This GOP attack on mail-in voting could backfire on Trump and Republicans candidates. While Trump rails against the practice, GOP leaders worry that Republican voters might follow his lead and refuse to cast an absentee ballot, possibly lowering the number of votes for Trump and other Republicans. As a Washington Post story explains:
Multiple public surveys show a growing divide between Democrats and Republicans about the security of voting by mail, with Republicans saying they are far less likely to trust it in November. In addition, party leaders in several states said they are encountering resistance among GOP voters who are being encouraged to vote absentee while also seeing the president describe mail voting as “rigged” and “fraudulent.” …
State and local Republicans across the country fear they are falling dramatically behind in a practice that is expected to be key to voter turnout this year.
Even as more voters are counting on voting by mail, there is evidence that delivery of first-class mail is being slowed down deliberately, as this story from the Philadelphia Inquirer explains.
The U.S. Postal Service is experiencing significant changes. The new Postmaster General’s policies eliminate overtime, order carriers to leave mail behind to speed up their workdays, and slash office hours, which — coupled with staffing shortages amid previous budget cuts and coronavirus absences — are causing extensive delivery delays.
The new practices have an obvious reason: kill the Postal Service. (The new Postmaster General, Trump campaign fundraiser Louis DeJoy, has between $30 million and $75 million in assets in Postal Service competitors and contractors such as UPS.) As the Inquirer story says:
Philip F. Rubio, a history professor at North Carolina A&T State University who has written numerous books about the Postal Service, said the current changes are part of the Trump administration’s quest to turn the public against the post office and ultimately privatize it.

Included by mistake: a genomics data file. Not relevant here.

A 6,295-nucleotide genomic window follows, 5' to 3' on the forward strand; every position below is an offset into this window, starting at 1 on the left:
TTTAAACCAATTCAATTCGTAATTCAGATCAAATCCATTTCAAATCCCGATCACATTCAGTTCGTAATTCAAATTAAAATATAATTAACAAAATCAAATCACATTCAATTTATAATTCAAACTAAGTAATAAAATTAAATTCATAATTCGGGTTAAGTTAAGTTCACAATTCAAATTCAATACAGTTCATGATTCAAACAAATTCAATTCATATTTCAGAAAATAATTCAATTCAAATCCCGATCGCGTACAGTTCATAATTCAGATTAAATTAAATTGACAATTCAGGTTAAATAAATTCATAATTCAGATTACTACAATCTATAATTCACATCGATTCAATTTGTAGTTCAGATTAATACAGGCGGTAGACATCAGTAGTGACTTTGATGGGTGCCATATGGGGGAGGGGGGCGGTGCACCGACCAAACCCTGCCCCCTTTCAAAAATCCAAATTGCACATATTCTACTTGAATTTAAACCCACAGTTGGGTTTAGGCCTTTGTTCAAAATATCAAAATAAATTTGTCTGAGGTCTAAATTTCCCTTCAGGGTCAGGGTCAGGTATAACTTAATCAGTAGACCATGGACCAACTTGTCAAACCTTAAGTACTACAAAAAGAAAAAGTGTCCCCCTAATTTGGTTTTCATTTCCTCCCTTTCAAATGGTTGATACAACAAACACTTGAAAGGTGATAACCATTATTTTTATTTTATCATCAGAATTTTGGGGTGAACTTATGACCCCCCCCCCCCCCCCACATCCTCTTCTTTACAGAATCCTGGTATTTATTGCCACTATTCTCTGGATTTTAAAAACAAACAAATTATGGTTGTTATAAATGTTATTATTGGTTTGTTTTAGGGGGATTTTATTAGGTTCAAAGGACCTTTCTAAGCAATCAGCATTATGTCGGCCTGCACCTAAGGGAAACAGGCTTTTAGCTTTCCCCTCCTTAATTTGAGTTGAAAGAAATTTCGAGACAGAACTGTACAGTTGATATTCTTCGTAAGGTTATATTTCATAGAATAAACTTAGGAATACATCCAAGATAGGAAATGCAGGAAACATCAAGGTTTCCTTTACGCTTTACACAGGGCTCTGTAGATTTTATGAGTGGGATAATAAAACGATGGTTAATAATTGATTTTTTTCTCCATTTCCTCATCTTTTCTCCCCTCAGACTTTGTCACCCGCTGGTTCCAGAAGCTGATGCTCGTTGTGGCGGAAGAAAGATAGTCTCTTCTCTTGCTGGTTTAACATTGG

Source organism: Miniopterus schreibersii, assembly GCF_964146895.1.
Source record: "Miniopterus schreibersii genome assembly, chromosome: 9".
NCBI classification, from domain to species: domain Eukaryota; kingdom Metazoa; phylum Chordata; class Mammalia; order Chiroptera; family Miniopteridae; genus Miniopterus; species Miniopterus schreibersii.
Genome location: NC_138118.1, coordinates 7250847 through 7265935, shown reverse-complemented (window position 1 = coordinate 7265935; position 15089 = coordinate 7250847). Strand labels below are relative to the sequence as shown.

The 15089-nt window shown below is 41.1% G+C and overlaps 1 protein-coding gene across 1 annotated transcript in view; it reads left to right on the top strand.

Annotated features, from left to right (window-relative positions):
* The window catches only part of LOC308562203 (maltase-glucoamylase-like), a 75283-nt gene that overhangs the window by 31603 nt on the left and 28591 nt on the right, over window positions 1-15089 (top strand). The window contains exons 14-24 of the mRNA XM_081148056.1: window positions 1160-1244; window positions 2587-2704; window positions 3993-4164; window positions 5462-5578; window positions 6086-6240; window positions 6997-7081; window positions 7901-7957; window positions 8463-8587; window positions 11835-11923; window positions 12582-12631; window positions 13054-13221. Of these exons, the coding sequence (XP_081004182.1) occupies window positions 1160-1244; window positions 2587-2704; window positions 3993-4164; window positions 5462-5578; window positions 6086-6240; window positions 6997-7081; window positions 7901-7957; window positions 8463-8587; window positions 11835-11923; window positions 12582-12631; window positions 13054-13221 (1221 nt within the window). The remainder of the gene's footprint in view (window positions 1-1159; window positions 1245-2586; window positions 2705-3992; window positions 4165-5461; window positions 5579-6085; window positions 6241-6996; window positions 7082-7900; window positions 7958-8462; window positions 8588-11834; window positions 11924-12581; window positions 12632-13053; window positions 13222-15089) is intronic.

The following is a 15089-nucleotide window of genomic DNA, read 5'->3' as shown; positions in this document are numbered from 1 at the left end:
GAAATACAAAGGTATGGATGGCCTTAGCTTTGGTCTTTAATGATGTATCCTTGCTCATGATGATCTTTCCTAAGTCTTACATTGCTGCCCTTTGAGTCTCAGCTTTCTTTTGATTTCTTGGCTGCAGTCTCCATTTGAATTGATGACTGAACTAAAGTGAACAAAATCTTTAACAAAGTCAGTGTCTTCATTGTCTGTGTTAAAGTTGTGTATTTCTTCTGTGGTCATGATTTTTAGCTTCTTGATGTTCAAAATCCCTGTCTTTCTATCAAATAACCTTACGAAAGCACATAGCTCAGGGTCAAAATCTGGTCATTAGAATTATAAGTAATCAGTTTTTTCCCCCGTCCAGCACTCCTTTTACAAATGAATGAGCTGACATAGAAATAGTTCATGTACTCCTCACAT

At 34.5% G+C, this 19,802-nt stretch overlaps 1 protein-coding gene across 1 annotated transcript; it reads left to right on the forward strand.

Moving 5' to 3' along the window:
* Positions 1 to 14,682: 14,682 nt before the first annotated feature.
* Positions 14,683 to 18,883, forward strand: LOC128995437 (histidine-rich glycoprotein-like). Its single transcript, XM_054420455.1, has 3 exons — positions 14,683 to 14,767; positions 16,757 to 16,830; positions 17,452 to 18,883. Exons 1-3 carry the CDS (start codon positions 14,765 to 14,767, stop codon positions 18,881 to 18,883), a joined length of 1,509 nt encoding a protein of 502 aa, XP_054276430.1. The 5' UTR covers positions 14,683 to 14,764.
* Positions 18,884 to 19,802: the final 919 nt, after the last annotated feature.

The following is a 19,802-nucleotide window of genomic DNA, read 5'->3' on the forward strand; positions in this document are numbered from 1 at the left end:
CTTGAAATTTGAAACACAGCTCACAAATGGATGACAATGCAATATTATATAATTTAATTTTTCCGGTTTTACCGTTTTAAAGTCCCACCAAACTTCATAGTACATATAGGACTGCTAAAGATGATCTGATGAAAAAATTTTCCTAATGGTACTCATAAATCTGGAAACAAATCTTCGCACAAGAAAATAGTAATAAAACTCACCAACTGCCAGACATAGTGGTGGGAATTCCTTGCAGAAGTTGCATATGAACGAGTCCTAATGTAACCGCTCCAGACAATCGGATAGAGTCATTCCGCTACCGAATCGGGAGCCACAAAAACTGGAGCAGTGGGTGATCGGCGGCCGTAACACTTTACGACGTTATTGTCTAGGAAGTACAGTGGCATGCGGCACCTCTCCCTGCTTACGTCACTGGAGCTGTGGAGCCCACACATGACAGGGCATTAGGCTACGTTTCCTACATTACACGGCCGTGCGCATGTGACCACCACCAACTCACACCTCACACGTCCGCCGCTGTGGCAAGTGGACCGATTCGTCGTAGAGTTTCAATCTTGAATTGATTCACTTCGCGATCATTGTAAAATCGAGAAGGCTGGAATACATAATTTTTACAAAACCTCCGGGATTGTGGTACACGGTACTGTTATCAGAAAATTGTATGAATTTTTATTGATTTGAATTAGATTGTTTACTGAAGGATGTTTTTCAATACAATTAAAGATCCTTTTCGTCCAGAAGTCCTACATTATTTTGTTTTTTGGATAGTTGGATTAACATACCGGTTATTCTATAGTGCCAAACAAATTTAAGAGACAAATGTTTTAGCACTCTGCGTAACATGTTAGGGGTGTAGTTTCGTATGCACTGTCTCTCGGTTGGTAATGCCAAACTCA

The mail slowdown could threaten the speedy delivery of millions of expected absentee ballots, causing some social media posts to advise mailing in ballots a full two weeks before Nov. 3. Politifact claims that the two-week warning is an exaggeration. “The Postal Service recommends that domestic, non-military voters mail their ballots at least one week prior to their state’s due date to allow for timely receipt by election officials,” Politifact explained. Although several states are now sending out automatic ballot applications in plenty of time, the Postal Service also advises voters to request their absentee ballots “as early as possible.”
Some states, such as California, require that ballots must be postmarked no later than Election Day — ballots from Golden State voters can arrive up to 17 days after Election Day and still be counted. Others, such as Iowa, require that ballots be postmarked at least one day before the election. Several other states require that ballots must be received no later than Election Day.
The National Conference of State Legislatures has a state-by-state breakdown of when ballots must arrive. Fourteen states and the District of Columbia also allow voters to return their ballots by hand if they don’t trust the mail.
So how can you make sure your ballot is delivered in a timely enough fashion to be counted correctly?
Double-check your voter registration. Some states (led by Republicans, naturally) are notorious for scrubbing voter rolls ahead of elections. Go to Vote.org to make sure you’re registered to vote. If you’re not registered or if you’ve moved, there’s still plenty of time to do so.
Request your absentee ballot early. If you know you’re going to vote by mail, it’s not too soon to send in that request. You won’t receive the actual ballot for a while, but your request is on record.
Don’t wait to do your homework on other races. Ballots are local, as there are county- and statewide races, judges’ races, ballot initiatives, and much more. You might know which candidate will get your vote for president, but you might not know all there is to know about the candidates for county coroner or state’s attorney.
Make sure you know your polling place. Not everyone will vote by mail; some will vote early and some want to show up on Election Day. With so many polling places closed, check to make sure you know where to go. In the June Kentucky primary, many voters in Louisville went to the huge Fairgrounds to cast ballots, where hundreds of voting machines were set up, all at least six feet apart. Voters said it took them longer to find a parking space than it did to wait in line to vote. Los Angeles Lakers star LeBron James, along with his nonpartisan nonprofit organization More Than A Vote, is trying to get NBA arenas to serve as mega polling stations. So far, the Milwaukee Bucks, the Atlanta Hawks, and the Detroit Pistons are on board.